Welcome guest, Login | Register

Home

X
加载中

Lipid-Protein interaction assay is a method to search lipids, which are bound with proteins in vitro. Since membranes that are spotted with chloroplast lipids such as monogalactosyldiacylglycerol (MGDG), digalactosyldiacylglycerol (DGDG), and sulfoquinovosyldiacylglycerol (SQDG) are not commercially available, we extracted these lipids from cyanobacterial cells and spotted them onto membranes. The prepared membranes could be used for lipid-protein interaction assay.

Thanks for your further question/comment. It has been sent to the author(s) of this protocol. You will receive a notification once your question/comment is addressed again by the author(s).
Meanwhile, it would be great if you could help us to spread the word about Bio-protocol.

X

Preparation of Chloroplast Lipid Membrane and Lipid-Protein Interaction Assay

Plant Science > Plant biochemistry > Lipid
Authors: Kumiko Okazaki
Kumiko OkazakiAffiliation: Department of Life Sciences, Graduate School of Arts and Sciences, The University of Tokyo, Tokyo, Japan
Present address: Graduate School of Bioscience and Biotechnology, Tokyo Institute of Technology, Yokohama, Japan
For correspondence: okazaki.k.ac@m.titech.ac.jp
Bio-protocol author page: a2880
Shin-ya Miyagishima
Shin-ya MiyagishimaAffiliation: Department of Cell Genetics, National Institute of Genetics, Shizuoka, Japan
Bio-protocol author page: a2881
 and Hajime Wada
Hajime WadaAffiliation: Department of Life Sciences, Graduate School of Arts and Sciences, The University of Tokyo, Tokyo, Japan
Bio-protocol author page: a2882
Vol 6, Iss 3, 2/5/2016, 938 views, 0 Q&A, How to cite
DOI: http://dx.doi.org/10.21769/BioProtoc.1720

[Abstract] Lipid-Protein interaction assay is a method to search lipids, which are bound with proteins in vitro. Since membranes that are spotted with chloroplast lipids such as monogalactosyldiacylglycerol (MGDG), digalactosyldiacylglycerol (DGDG), and sulfoquinovosyldiacylglycerol (SQDG) are not commercially available, we extracted these lipids from cyanobacterial cells and spotted them onto membranes. The prepared membranes could be used for lipid-protein interaction assay.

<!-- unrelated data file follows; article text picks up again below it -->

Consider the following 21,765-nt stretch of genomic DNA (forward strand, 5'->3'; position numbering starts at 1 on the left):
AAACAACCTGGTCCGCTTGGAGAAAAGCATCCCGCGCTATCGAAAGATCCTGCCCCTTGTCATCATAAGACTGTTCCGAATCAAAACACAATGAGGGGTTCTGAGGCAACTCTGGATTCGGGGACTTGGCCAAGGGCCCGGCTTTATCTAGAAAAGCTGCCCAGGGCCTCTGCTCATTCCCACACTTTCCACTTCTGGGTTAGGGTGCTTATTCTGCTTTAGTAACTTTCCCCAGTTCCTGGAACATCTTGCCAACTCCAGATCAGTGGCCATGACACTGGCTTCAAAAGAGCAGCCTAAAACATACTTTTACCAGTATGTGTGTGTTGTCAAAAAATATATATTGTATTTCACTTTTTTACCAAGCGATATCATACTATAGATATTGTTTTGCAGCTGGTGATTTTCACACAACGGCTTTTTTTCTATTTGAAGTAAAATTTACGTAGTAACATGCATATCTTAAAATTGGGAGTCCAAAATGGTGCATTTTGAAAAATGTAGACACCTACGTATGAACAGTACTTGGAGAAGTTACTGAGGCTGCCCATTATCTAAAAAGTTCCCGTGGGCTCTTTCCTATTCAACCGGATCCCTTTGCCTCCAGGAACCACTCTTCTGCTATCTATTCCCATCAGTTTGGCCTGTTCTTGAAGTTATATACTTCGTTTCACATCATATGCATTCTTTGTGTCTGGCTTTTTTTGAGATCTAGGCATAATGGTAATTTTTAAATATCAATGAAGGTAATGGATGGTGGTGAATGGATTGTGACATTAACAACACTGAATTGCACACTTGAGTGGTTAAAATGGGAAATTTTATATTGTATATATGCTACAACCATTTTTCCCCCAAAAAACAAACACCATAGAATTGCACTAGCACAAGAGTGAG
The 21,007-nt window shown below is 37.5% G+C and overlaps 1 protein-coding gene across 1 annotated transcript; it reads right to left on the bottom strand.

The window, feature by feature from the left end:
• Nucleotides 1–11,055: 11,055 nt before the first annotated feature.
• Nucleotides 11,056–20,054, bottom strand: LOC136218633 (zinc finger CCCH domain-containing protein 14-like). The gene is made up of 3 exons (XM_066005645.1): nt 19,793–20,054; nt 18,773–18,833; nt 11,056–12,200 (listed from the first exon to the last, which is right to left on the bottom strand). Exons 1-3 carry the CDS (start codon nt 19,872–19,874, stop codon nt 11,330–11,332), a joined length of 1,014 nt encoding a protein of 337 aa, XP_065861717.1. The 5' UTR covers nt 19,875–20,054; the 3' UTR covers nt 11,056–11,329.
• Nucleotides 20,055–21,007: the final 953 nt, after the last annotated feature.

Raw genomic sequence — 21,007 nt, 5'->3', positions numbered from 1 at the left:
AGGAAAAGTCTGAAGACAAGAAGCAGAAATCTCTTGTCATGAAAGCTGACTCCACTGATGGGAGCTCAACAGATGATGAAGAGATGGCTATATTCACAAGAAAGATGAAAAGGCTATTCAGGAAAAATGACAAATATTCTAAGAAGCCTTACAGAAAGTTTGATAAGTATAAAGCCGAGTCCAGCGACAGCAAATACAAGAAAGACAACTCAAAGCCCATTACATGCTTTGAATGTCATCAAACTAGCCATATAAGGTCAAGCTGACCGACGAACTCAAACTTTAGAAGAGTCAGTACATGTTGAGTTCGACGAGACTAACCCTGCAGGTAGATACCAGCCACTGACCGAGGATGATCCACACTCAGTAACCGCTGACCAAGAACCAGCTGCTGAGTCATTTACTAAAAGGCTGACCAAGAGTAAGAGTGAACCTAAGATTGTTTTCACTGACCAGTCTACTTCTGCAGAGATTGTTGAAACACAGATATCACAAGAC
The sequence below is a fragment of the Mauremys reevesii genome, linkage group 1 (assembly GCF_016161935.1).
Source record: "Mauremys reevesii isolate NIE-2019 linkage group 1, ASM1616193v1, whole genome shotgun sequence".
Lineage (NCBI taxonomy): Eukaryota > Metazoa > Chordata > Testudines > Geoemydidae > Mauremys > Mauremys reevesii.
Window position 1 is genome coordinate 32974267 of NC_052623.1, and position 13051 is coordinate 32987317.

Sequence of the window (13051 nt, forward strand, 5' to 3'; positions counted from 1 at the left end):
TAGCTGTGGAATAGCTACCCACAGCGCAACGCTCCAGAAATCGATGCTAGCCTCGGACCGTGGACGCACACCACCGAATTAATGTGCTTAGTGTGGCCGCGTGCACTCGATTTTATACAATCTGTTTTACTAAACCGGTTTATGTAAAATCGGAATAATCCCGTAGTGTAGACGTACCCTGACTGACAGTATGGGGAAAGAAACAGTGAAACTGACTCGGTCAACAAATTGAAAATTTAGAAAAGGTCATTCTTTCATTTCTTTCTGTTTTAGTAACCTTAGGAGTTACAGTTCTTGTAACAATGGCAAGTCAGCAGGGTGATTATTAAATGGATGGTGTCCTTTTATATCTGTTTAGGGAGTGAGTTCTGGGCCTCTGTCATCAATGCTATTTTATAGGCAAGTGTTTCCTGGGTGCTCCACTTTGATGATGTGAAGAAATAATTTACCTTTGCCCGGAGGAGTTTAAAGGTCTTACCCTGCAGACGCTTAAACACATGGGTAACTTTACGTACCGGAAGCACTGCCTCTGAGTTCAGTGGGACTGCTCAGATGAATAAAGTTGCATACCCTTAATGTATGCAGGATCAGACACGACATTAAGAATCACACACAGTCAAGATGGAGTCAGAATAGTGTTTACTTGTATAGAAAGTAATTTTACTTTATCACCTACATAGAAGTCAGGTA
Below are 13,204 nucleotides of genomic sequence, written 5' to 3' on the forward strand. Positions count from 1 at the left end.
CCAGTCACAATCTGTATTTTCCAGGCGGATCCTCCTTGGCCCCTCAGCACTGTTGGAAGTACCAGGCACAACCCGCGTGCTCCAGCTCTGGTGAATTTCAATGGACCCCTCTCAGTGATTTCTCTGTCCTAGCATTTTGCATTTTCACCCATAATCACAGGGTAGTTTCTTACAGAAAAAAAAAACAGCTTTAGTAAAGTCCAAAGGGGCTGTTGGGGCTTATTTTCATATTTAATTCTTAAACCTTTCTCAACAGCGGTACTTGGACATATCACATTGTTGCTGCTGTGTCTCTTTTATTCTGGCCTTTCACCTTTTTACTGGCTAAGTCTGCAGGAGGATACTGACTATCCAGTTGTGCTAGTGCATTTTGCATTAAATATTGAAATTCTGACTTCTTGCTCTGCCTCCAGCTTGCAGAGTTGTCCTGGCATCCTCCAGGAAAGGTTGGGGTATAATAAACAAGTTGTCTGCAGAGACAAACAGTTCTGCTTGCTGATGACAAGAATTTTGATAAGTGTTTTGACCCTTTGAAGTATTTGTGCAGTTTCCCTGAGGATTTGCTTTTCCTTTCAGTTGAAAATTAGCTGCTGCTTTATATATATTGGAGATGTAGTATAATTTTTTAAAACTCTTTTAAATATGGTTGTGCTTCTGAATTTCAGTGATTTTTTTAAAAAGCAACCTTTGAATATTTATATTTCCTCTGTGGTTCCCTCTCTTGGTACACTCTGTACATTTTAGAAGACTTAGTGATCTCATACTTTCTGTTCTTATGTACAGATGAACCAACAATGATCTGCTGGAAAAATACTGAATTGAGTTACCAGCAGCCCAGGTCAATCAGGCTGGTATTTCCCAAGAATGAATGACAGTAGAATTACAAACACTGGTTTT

Keywords: Lipid-Protein interaction assay, Lipid extraction, Chloroplast lipid

Materials and Reagents

  1. Preparation of lipids for chloroplast lipid membrane
    1. Amersham Protran Premium NC0.2 (GE Healthcare, Dharmacon, catalog number: AP-10600081)
    2. TLC silica gel 60 plate (Merck Millipore Corporation, catalog number: 105721)
    3. Fused silica capillary column, 0.25 mm x 50 m (Shinwa Chemical Industries, catalog number: HR-SS-10)
    4. Cells of the cyanobacterium, Synechocystis sp. PCC 6803 (for lipid extraction)
    5. Methanol (Wako Pure Chemical Industries, Siyaku, catalog number: 137-01823) 
    6. Chloroform (Wako Pure Chemical Industries, Siyaku, catalog number: 038-02601)
    7. 0.01% primuline (Sigma-Aldrich, catalog number: 206865), in 80% acetone
    8. Pentadecanoic acid (Sigma-Aldrich, catalog number: 91446-5G)
    9. Methanolic HCl (Sigma-Aldrich, catalog number: 33050-U), dilute with methanol 3 times
    10. Hexane (Wako Pure Chemical Industries, Siyaku, catalog number: 085-00411)

  2. Lipid-Protein interaction assay
    1. PIP Strips, Membrane Lipid Strips (Echelon Biosciences, catalog number: P-6001 and P-6002)
    2. Hybri-Bag (Cosmo Bio, catalog number: S-1001)
    3. Albumin from bovine serum (BSA), fatty acid free (Wako Pure Chemical Industries, Siyaku, catalog number: 017-15146)
    4. Purified tagged proteins
    5. An anti-penta-His mouse monoclonal antibody (QIAGEN, catalog number: 34660) and an anti-GST mouse monoclonal antibody (Sigma-Aldrich, catalog number: G1160)
    6. Horse radish peroxidase (HRP)-conjugated goat anti-mouse secondary antibody (Thermo Fisher Scientific, catalog number: 31432)
    7. HRP substrate solution (Thermo Fisher Scientific, Pierce, catalog number: NCI32132)
    8. Phosphate (pH 7.4)
    9. NaCl
    10. 0.1 % Tween-20
    11. Phosphate buffered saline (PBS) (see Recipes)
    12. PBST (see Recipes)

Equipment

  1. Glass tubes (Iwaki, catalog number: 71-088-004 and 71-063-006)
  2. Pasteur pipette (Sansyo, Iwaki, catalog number: IK-PAS-9P)
  3. Spectrophotometer (Scinteck Instruments, Pharmacia Biotech, model: Ultrospec 2000)
  4. Vortex mixer
  5. Centrifuge (TOMY SEIKO CO., model: LC-120)
  6. Vacuum dryer (Shimadzu Corporation, model: SPE-200 centrifuge evaporator)
  7. TLC developing chamber (AS ONE, catalog number: CK-0544-060)